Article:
Kanye West has fired off another jaw-dropping tweetstorm — and this time, Twitter is stepping in.
The rapper for hours on Wednesday sent out a lengthy series of tweets primarily focused on his desire to be freed from his current music deals, and at one point, he devoted numerous posts to tweeting out pages apparently from his Universal Music Group contract. But at one point, West also posted what appeared to be the phone number of Randall Lane,chief content officer at Forbes, writing, "If any of my fans want to call a white supremacist ... this is the editor of Forbes."
Twitter's rules forbid posting private contact information without permission. The platform required West to remove the post, and "until then, he cannot tweet," reported CNN's Oliver Darcy. The tweet in question is no longer online, and a representative for Twitter confirmed to The Wrapthat it had "taken action on the tweet for posting private information," although NBC News reports it "wasn't immediately clear if Twitter removed the tweet, or if West deleted it at Twitter's request." Twitter confirmed to NBC the post violated its rules, however. West has not tweeted in several hours.
That was far from the most stunning part of West's tweetstorm, though, as at one point, he posted a video showing a Grammy Award in a toilet being urinated on. That video is still on Twitter.
This series of posts from West comes after his wife, Kim Kardashian West, in July asked for "compassion" following the most recent set of tweets of his that disturbed fans, writing, "As many of you know, Kanye has bipolar disorder. Anyone who has this or has a loved one in their life who does, knows how incredibly complicated and painful it is to understand." Brendan Morrow
Never tweet, especially when you're facing impeachment in the Senate.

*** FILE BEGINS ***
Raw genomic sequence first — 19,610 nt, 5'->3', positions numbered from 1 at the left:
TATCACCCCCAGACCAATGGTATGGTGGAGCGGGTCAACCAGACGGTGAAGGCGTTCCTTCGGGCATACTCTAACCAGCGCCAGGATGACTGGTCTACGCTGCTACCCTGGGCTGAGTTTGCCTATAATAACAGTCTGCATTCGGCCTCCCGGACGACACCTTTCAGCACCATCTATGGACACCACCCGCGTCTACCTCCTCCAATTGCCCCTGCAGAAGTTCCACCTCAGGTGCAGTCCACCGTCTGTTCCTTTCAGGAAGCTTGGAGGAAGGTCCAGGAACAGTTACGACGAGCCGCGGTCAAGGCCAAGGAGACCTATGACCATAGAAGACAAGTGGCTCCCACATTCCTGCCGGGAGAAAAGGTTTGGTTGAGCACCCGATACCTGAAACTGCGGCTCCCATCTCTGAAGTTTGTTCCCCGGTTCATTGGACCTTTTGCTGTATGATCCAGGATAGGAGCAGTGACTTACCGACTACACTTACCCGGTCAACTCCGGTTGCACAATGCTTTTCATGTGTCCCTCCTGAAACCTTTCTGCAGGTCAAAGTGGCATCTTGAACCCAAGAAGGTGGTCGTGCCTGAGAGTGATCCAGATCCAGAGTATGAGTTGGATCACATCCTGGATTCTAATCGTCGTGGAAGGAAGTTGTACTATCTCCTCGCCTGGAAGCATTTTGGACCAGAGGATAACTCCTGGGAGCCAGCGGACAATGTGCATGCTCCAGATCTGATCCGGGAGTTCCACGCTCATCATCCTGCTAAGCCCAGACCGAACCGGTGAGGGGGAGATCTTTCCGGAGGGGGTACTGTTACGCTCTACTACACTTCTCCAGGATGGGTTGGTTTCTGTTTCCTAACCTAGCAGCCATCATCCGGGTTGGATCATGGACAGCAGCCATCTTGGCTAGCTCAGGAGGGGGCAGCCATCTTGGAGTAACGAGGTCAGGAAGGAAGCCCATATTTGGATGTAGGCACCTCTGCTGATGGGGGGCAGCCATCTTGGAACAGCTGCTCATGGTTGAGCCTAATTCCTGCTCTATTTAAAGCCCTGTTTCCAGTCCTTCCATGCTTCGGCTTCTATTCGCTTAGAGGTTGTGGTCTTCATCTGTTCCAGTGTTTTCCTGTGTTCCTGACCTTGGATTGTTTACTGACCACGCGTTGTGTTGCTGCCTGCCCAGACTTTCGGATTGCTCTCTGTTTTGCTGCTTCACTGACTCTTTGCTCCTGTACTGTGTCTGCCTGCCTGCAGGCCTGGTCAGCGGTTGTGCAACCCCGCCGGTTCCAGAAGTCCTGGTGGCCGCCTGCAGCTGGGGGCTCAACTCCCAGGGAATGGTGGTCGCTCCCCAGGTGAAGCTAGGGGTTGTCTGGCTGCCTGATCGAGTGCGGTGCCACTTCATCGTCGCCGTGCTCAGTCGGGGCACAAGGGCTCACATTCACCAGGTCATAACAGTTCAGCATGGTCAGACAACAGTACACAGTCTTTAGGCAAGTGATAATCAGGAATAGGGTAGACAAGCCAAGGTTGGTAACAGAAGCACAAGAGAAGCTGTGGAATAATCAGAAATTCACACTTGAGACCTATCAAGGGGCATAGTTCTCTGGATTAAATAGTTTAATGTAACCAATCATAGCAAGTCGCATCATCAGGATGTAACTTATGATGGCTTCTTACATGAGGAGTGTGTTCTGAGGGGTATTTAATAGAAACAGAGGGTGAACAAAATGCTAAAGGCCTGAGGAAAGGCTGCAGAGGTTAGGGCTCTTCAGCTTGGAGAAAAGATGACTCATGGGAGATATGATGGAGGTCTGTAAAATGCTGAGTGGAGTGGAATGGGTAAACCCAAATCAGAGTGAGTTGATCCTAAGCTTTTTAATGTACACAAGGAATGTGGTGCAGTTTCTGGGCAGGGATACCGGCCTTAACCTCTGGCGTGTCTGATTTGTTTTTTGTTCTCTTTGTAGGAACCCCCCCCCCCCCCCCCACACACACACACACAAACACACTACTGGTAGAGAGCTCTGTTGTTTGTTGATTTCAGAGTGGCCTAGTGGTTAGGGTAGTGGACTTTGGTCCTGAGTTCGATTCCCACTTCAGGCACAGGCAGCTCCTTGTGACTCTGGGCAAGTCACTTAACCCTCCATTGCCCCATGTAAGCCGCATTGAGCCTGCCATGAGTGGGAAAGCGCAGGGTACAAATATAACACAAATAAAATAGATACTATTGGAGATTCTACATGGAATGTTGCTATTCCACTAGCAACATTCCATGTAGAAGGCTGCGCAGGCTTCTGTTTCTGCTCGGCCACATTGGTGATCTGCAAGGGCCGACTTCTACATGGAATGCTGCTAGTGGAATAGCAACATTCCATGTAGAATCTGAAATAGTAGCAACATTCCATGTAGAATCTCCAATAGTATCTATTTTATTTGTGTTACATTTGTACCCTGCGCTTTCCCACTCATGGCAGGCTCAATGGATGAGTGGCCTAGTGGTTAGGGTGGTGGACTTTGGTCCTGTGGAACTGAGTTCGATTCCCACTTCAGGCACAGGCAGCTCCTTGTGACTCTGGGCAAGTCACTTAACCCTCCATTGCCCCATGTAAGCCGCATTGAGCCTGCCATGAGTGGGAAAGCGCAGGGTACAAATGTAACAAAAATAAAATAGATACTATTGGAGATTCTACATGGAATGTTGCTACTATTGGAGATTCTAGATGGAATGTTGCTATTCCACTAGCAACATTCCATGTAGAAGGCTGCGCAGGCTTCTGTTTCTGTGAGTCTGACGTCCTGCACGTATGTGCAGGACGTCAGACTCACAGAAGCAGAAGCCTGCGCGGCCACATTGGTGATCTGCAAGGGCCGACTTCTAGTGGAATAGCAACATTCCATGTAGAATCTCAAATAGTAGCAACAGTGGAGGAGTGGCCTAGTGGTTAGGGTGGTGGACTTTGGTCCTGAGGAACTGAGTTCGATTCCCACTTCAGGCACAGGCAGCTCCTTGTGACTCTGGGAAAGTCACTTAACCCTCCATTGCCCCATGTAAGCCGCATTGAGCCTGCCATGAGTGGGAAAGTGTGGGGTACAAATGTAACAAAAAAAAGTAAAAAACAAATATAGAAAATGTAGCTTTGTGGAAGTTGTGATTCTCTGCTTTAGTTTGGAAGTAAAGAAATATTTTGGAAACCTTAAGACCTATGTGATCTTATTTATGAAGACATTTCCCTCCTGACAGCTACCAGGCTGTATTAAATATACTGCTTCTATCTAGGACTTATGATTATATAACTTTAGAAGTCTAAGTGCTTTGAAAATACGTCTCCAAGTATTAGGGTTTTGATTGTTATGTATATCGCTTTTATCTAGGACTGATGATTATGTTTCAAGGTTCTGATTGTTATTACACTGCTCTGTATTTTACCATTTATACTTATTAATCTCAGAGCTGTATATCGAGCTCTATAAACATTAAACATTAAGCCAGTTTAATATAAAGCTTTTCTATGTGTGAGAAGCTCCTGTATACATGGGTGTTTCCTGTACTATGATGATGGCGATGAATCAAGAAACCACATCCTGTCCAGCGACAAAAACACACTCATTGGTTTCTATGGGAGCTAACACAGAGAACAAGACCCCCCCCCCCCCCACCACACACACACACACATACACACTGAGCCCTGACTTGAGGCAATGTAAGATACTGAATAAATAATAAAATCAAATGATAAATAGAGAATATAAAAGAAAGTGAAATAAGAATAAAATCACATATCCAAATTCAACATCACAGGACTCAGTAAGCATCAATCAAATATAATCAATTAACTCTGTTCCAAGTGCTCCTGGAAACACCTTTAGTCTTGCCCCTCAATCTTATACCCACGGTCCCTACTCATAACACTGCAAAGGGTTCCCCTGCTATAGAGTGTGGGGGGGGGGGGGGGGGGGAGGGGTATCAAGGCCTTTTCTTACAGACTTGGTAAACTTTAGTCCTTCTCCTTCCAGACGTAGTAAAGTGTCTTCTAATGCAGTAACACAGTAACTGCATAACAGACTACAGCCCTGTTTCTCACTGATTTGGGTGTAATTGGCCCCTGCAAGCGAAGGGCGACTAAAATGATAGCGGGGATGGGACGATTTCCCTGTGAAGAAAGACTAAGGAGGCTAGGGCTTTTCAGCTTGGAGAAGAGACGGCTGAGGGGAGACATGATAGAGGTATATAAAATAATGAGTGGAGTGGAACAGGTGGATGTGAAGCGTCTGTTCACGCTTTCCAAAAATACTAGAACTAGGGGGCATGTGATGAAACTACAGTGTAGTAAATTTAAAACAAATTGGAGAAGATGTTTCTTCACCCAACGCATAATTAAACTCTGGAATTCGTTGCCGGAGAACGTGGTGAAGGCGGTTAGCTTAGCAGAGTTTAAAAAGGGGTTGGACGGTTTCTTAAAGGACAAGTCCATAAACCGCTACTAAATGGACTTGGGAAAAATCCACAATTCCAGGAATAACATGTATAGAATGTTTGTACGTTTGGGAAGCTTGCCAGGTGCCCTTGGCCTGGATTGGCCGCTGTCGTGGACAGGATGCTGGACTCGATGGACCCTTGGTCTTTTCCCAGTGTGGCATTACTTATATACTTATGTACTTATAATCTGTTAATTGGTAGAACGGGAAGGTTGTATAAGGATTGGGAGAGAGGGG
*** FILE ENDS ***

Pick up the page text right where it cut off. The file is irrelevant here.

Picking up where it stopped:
That's the message President Trump is receiving from Senate Republicans, who Politico reports are very much hoping he won't be tweeting during his upcoming impeachment trial.
Sen. John Cornyn (R-Texas) told Politico that "we don't need a bunch of distractions" during the trial, while Sen. Susan Collins (R-Maine.) said Trump would be "best served by letting his lawyers speak for him and not doing any comment" and Senate Majority Whip John Thune (R-S.D). offered this evergreen remark: "There [are] many cases in which I hope he doesn't tweet."
Even Trump ally Sen. Lindsey Graham (R-S.C.) felt the same way, saying Trump "has a right to express his grievances but if I were him I would ... keep a low profile."
"Tweet less, smile more,” Sen. Shelley Moore Capito (R-W.Va.) also implored Trump.
Still, considering just how active Trump's Twitter account has been throughout the impeachment process — he broke his own record for the most tweets and retweets in a single day of his presidency as the House Judiciary Committee was debating articles of impeachment — these Senate Republicans probably shouldn't get their hopes up.
As The MassINC Polling Group President Steve Koczela tweeted in response to the report, "I have run this through our elaborate, deep learning, Bayesian, multi-level, multi-dimensional, multi-vitamin, AI-based neural network, and concluded there is a 0 percent chance of this." Brendan Morrow